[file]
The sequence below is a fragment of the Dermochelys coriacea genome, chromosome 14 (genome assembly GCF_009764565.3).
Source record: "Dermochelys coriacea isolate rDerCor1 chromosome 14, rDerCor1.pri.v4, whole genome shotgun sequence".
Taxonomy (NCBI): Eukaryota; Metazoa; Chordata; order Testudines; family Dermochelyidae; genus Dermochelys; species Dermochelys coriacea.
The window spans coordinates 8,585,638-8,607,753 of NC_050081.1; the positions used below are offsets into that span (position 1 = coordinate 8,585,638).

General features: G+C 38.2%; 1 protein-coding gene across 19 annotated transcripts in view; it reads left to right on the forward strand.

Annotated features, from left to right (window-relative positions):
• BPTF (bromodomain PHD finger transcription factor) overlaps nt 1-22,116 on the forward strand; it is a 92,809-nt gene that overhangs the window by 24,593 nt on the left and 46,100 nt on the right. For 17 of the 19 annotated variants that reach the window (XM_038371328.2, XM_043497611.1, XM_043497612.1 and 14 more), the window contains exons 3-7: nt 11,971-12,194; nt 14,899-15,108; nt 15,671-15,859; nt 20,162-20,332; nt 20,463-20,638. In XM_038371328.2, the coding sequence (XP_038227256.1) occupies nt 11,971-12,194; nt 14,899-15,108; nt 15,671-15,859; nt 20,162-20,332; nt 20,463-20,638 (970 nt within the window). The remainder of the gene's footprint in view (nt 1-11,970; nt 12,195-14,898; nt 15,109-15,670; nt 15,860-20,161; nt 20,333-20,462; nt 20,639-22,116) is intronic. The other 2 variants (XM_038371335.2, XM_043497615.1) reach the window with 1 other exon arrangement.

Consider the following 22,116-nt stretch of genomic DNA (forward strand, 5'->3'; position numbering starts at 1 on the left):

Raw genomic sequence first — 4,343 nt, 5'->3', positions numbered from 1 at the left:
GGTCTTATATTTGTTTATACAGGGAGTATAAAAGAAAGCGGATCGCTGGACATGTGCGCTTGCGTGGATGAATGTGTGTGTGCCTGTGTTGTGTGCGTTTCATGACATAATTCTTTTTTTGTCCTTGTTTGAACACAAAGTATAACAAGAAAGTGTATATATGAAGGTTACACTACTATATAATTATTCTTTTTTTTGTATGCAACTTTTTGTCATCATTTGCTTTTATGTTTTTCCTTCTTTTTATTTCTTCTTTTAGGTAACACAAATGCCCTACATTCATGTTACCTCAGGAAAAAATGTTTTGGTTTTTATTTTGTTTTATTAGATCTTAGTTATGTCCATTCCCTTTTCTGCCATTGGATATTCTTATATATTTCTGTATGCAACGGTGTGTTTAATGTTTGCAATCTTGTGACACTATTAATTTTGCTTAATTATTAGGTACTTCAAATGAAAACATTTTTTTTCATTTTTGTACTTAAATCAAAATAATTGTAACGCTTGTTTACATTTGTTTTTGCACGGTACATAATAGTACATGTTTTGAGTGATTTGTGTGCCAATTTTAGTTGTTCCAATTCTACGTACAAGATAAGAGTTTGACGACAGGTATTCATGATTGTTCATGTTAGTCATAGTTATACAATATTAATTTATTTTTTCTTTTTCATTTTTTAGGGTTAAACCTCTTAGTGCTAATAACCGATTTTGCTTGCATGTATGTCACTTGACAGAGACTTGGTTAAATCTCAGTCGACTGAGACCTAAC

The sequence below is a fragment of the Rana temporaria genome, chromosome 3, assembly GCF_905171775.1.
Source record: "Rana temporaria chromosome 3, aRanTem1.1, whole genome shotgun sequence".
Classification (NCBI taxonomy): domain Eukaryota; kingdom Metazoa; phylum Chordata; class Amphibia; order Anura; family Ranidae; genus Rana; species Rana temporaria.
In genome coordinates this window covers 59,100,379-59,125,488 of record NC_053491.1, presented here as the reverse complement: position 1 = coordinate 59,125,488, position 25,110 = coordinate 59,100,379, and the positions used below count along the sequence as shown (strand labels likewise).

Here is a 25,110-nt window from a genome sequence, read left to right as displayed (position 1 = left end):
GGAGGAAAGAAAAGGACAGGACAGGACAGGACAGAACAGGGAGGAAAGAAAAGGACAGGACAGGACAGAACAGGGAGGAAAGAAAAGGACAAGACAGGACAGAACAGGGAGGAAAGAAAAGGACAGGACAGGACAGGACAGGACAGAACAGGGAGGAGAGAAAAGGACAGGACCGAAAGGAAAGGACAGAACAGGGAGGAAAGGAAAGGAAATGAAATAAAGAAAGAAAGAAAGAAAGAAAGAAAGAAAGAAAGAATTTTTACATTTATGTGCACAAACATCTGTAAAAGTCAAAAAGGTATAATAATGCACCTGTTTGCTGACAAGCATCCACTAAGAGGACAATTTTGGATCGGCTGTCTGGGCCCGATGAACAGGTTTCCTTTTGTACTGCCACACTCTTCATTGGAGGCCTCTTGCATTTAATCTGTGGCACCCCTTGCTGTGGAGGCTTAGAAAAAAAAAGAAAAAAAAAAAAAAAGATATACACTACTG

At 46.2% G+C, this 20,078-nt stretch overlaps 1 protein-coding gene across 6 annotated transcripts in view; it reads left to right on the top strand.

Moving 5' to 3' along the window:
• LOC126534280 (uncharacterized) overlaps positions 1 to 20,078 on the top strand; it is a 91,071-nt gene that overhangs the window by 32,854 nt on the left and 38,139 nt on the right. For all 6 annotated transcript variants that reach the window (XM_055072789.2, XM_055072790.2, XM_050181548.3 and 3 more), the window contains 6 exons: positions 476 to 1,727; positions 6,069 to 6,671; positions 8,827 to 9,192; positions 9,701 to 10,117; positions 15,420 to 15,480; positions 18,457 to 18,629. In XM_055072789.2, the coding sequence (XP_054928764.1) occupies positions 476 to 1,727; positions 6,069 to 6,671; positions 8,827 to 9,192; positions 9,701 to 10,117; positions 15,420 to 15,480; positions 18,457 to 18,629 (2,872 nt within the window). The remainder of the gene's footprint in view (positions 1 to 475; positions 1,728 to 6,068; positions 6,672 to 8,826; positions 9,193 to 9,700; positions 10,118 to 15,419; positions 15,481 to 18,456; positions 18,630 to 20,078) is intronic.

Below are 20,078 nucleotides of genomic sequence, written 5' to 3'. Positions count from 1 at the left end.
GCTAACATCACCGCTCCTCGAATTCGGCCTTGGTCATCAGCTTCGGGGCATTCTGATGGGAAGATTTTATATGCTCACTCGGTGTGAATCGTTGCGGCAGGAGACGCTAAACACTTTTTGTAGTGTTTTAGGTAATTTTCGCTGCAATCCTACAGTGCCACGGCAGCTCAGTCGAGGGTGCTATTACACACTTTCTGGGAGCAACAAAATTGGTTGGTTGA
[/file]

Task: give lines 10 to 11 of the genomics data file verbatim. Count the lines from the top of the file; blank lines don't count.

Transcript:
GGTCTTATATTTGTTTATACAGGGAGTATAAAAGAAAGCGGATCGCTGGACATGTGCGCTTGCGTGGATGAATGTGTGTGTGCCTGTGTTGTGTGCGTTTCATGACATAATTCTTTTTTTGTCCTTGTTTGAACACAAAGTATAACAAGAAAGTGTATATATGAAGGTTACACTACTATATAATTATTCTTTTTTTTGTATGCAACTTTTTGTCATCATTTGCTTTTATGTTTTTCCTTCTTTTTATTTCTTCTTTTAGGTAACACAAATGCCCTACATTCATGTTACCTCAGGAAAAAATGTTTTGGTTTTTATTTTGTTTTATTAGATCTTAGTTATGTCCATTCCCTTTTCTGCCATTGGATATTCTTATATATTTCTGTATGCAACGGTGTGTTTAATGTTTGCAATCTTGTGACACTATTAATTTTGCTTAATTATTAGGTACTTCAAATGAAAACATTTTTTTTCATTTTTGTACTTAAATCAAAATAATTGTAACGCTTGTTTACATTTGTTTTTGCACGGTACATAATAGTACATGTTTTGAGTGATTTGTGTGCCAATTTTAGTTGTTCCAATTCTACGTACAAGATAAGAGTTTGACGACAGGTATTCATGATTGTTCATGTTAGTCATAGTTATACAATATTAATTTATTTTTTCTTTTTCATTTTTTAGGGTTAAACCTCTTAGTGCTAATAACCGATTTTGCTTGCATGTATGTCACTTGACAGAGACTTGGTTAAATCTCAGTCGACTGAGACCTAAC

The sequence below is a fragment of the Rana temporaria genome, chromosome 3, assembly GCF_905171775.1.